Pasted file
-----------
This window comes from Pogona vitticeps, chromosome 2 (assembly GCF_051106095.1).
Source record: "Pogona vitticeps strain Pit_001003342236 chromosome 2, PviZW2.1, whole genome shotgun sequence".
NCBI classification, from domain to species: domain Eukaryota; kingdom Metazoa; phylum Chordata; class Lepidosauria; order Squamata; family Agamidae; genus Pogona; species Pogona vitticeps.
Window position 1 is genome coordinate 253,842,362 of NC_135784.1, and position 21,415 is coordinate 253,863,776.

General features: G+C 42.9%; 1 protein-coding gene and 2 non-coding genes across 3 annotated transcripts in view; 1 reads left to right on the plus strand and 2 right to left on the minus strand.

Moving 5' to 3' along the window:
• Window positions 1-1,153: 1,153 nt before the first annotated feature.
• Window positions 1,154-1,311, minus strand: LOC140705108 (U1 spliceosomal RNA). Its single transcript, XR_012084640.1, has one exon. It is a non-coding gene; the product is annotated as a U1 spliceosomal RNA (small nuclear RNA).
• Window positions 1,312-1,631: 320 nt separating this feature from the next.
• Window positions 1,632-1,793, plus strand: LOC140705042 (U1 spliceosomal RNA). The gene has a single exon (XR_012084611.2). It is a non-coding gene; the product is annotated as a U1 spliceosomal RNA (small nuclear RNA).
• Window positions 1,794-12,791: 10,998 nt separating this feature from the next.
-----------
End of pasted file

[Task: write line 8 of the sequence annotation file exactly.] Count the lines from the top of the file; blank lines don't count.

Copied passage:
• Window positions 1,154-1,311, minus strand: LOC140705108 (U1 spliceosomal RNA). Its single transcript, XR_012084640.1, has one exon. It is a non-coding gene; the product is annotated as a U1 spliceosomal RNA (small nuclear RNA).